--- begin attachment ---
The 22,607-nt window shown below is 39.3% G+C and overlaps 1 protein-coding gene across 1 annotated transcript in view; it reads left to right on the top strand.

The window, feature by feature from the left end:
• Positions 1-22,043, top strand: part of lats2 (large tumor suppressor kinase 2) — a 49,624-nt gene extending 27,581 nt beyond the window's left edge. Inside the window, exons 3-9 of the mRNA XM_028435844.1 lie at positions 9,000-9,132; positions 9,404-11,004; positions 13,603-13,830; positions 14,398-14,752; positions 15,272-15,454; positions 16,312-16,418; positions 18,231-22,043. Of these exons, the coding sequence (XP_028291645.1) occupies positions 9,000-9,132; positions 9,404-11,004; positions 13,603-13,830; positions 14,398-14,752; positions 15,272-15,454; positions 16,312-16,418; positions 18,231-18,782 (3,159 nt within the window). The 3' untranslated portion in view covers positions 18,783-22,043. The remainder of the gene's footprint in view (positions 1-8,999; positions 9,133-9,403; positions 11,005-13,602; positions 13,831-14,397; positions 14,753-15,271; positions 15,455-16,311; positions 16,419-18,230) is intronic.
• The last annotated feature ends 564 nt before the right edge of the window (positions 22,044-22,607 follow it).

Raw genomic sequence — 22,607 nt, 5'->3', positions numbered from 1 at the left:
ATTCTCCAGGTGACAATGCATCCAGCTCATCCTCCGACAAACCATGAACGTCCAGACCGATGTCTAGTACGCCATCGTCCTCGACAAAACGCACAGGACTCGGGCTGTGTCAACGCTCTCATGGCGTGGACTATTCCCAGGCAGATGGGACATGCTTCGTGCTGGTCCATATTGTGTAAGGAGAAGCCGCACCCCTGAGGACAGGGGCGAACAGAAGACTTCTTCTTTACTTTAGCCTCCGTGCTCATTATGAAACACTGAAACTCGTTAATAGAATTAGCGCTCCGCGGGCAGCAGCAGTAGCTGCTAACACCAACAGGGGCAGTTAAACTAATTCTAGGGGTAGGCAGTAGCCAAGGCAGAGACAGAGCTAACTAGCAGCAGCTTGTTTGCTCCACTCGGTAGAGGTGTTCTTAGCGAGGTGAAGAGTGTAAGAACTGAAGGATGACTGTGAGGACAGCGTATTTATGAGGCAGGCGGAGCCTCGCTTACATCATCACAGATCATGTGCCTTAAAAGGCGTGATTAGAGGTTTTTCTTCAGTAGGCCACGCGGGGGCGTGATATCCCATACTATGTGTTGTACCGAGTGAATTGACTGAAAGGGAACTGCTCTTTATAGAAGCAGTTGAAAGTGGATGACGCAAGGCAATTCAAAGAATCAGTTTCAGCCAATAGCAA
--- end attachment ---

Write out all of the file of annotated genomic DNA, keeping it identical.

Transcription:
The 22,607-nt window shown below is 39.3% G+C and overlaps 1 protein-coding gene across 1 annotated transcript in view; it reads left to right on the top strand.

The window, feature by feature from the left end:
• Positions 1-22,043, top strand: part of lats2 (large tumor suppressor kinase 2) — a 49,624-nt gene extending 27,581 nt beyond the window's left edge. Inside the window, exons 3-9 of the mRNA XM_028435844.1 lie at positions 9,000-9,132; positions 9,404-11,004; positions 13,603-13,830; positions 14,398-14,752; positions 15,272-15,454; positions 16,312-16,418; positions 18,231-22,043. Of these exons, the coding sequence (XP_028291645.1) occupies positions 9,000-9,132; positions 9,404-11,004; positions 13,603-13,830; positions 14,398-14,752; positions 15,272-15,454; positions 16,312-16,418; positions 18,231-18,782 (3,159 nt within the window). The 3' untranslated portion in view covers positions 18,783-22,043. The remainder of the gene's footprint in view (positions 1-8,999; positions 9,133-9,403; positions 11,005-13,602; positions 13,831-14,397; positions 14,753-15,271; positions 15,455-16,311; positions 16,419-18,230) is intronic.
• The last annotated feature ends 564 nt before the right edge of the window (positions 22,044-22,607 follow it).

Raw genomic sequence — 22,607 nt, 5'->3', positions numbered from 1 at the left:
ATTCTCCAGGTGACAATGCATCCAGCTCATCCTCCGACAAACCATGAACGTCCAGACCGATGTCTAGTACGCCATCGTCCTCGACAAAACGCACAGGACTCGGGCTGTGTCAACGCTCTCATGGCGTGGACTATTCCCAGGCAGATGGGACATGCTTCGTGCTGGTCCATATTGTGTAAGGAGAAGCCGCACCCCTGAGGACAGGGGCGAACAGAAGACTTCTTCTTTACTTTAGCCTCCGTGCTCATTATGAAACACTGAAACTCGTTAATAGAATTAGCGCTCCGCGGGCAGCAGCAGTAGCTGCTAACACCAACAGGGGCAGTTAAACTAATTCTAGGGGTAGGCAGTAGCCAAGGCAGAGACAGAGCTAACTAGCAGCAGCTTGTTTGCTCCACTCGGTAGAGGTGTTCTTAGCGAGGTGAAGAGTGTAAGAACTGAAGGATGACTGTGAGGACAGCGTATTTATGAGGCAGGCGGAGCCTCGCTTACATCATCACAGATCATGTGCCTTAAAAGGCGTGATTAGAGGTTTTTCTTCAGTAGGCCACGCGGGGGCGTGATATCCCATACTATGTGTTGTACCGAGTGAATTGACTGAAAGGGAACTGCTCTTTATAGAAGCAGTTGAAAGTGGATGACGCAAGGCAATTCAAAGAATCAGTTTCAGCCAATAGCAA